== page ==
The fruits and vegetables of today are nothing like those of centuries ago. This graphic illustrates

At no other time in human history have we been so self-aware about what we eat. It is something especially evident in moral matters. It is no longer about ensuring correct caloric intake and a healthy variety of foods, but also about minimizing our environmental impact along the way. The more extreme variants of this model of thinking, such as veganism, have gained a lot of traction in Western countries. And it is reasonable to think that in the medium and long term it will become a dominant trend.

But our peculiar relationship with food also includes nutrition. We are concerned about consuming pre-made food. For years we have been immersed in a cycle of awareness and debate about the impact of pesticides, GMOs and especially sugar. The historical dominance of the industry in food matters, pressure on the scientific community included, has been followed by a heated debate about the convenience of its intake. Sugar as a symbol of an industrial and unhealthy diet, as opposed to organic and natural.

We have talked at length about this turn to “natural” in Nutriscore regulation and its problems in correctly cataloging “bio”; in alternative fertilization methods, such as flowers; or in the consumption of more exclusive and more unleashed meat products from industrial production lines. On the way they have appeared vegetables and fruits, to which we usually associate an organic and sustainable component, immaculate, directly arising from nature, which does not always have a correspondence with reality.

Illustrates it this great graphic produced by @ SmartBiology3D which compares what some of the vegetables and fruits we eat today were like hundreds or thousands of years ago. The transformation is brutal, it is due to human action and is largely the result of an ancestral and rudimentary “genetic engineering”, by trial and error, that has forged the food we know today. The avocado was nothing more than a small ball made up mostly of its pit; the carrot a root without much attraction; and the peach a small orange egg closer to the berries of a bush than to a modern “fruit”.

It is logical. Agriculture is not just about planting seeds and harvesting their fruits. Throughout history, human beings have improved and perfected cultivation and harvesting systems, maximizing harvests and seeking the highest caloric and nutritional yield for each square meter planted. This process has not always been quick (the transition from rotary farming it was conceived over centuries, for example), but it has accelerated since the “Green Revolution” completely transformed the uses and customs of the countryside in the mid-twentieth century. Produce more, produce better. It has always been like this.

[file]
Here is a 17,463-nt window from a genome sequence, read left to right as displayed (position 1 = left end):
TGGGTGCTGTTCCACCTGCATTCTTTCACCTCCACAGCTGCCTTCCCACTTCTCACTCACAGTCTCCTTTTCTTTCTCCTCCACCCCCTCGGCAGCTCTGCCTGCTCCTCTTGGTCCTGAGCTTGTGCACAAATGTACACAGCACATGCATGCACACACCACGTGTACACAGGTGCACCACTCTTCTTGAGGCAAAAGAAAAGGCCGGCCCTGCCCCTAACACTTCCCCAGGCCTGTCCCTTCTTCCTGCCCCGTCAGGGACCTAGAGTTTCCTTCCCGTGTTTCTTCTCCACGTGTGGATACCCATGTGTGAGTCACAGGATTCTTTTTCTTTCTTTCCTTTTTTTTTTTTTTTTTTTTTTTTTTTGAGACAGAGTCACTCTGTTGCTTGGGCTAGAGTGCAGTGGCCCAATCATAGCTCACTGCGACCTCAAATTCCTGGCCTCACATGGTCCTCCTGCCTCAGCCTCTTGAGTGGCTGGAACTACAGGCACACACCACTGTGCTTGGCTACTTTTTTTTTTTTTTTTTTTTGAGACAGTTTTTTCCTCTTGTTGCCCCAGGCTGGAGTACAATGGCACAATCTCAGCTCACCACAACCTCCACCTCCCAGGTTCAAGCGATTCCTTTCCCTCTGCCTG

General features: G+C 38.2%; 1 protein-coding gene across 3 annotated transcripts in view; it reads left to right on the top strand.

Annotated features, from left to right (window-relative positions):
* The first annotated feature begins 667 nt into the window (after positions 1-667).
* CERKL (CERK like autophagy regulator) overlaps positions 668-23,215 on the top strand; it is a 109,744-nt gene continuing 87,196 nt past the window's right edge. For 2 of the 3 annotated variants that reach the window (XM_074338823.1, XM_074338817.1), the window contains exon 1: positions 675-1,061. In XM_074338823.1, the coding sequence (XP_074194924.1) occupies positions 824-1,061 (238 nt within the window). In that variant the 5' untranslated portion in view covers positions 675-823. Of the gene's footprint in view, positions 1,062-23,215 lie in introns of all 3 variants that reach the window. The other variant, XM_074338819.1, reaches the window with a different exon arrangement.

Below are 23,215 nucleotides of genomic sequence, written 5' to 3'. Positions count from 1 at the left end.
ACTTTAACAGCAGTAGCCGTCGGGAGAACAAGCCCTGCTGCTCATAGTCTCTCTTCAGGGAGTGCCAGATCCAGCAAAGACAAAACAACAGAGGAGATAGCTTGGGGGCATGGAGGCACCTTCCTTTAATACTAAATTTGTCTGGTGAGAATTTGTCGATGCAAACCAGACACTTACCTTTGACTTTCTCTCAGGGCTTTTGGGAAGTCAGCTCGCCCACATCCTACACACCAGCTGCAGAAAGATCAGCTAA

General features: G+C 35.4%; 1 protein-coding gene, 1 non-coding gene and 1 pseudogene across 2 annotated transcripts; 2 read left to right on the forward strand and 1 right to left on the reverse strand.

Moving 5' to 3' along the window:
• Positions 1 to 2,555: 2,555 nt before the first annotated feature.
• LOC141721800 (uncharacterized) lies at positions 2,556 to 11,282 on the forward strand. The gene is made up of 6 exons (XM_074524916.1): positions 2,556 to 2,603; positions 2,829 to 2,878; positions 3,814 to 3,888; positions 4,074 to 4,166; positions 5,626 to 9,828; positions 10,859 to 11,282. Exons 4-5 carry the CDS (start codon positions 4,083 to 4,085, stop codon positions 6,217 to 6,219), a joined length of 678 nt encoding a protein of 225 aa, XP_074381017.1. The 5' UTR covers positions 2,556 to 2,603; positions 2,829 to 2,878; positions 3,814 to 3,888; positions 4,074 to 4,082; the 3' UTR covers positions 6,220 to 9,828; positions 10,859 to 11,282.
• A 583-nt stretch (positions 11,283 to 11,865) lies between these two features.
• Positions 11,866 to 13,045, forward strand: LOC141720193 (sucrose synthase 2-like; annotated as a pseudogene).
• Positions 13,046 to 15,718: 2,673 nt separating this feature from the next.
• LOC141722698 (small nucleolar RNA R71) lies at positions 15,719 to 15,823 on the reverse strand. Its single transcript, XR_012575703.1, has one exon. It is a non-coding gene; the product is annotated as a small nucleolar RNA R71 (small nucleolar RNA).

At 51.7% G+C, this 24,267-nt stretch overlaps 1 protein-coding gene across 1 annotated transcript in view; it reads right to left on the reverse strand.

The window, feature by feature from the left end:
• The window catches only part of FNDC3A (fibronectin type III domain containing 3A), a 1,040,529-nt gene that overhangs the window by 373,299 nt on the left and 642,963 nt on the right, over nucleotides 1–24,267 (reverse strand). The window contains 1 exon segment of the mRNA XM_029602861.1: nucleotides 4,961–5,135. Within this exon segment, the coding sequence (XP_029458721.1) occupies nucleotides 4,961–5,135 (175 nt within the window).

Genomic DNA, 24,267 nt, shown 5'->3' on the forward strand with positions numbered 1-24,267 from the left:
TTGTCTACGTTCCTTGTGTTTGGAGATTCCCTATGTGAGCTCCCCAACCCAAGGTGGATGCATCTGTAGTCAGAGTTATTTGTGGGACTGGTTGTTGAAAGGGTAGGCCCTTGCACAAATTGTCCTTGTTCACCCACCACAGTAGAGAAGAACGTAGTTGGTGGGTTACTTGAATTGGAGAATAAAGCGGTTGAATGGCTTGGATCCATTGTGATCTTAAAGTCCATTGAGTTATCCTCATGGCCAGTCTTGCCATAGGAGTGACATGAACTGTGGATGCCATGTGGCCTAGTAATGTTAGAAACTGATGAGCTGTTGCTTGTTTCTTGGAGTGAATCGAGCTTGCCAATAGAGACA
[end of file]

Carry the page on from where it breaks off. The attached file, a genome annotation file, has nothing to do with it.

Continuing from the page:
Graphics like this shed light on the history of food and demystify trends such as “paleodiet“The idea that you can feed yourself just as your ancestors did thousands of years ago. This premise is unreal, as is idealizing a more organic and natural past in which human beings lived in harmony with the elements and there were no fallen prey to the moral corruption that the industrialized world brought with it.We have always tried to modify our food, be it vegetables or animals, with more precarious tools, but with intentions not far removed from contemporary ones.

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The watermelons of our great-great-great-grandparents, bottom right.

Observing this drastic change in food is possible through art and its still lifes. It is a famous story: those watermelons and melons portrayed by European artists of the Modern Age had internal grooves of a hard and inedible appearance that cut into pieces and they minimized the pulp, the inner flesh of the fruit. Those “melons” of the past have little to do with the round, giant, full-bodied balls we enjoy today. If so, it is thanks to the selection that farmers have practiced for centuries.

It is something that has also happened with more transcendental crops for the food of humanity, such as wheat or corn. Despite its “natural” aspect, what we observe in our rural fields today it has little to do with what thousands of years ago our ancestors found in the wild in their environment. 9,000 years ago, an ear of corn did not exceed 19 millimeters and it appeared before our eyes with an unappetizing grayish color. Wherever it occurred naturally, there were no more than a dozen varieties. His productivity was pulling down. Problems that the humans of yesteryear solved.

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Today the standard cob round the 20 centimetersWe have about 200 varieties and it is grown in almost 70 different countries, far from its original niche in America. Corn has become the main source of food on the planet, with more than 800,000,000 tons produced per year and with a productivity of 5 tons per hectare. None of this would have been possible from a “natural” point of view. It is the artificiality of what we eat that is responsible for humanity eating more and better than ever today.

In this article from a few years ago Other similar transformations can be observed, such as that of the peach. In a time when “natural” labels (How can we forget that legendary stall that boasted of selling “natural croquettes“) populate foods produced in an industrial way and in which the traditional agriculture and organic has gained some popular traction it is important to remember that neither is what we usually believe it to be. The best proof of all this are the fruits that we once ate and that, centuries later, we would be unable to put into our mouths. Precisely because they are not natural.

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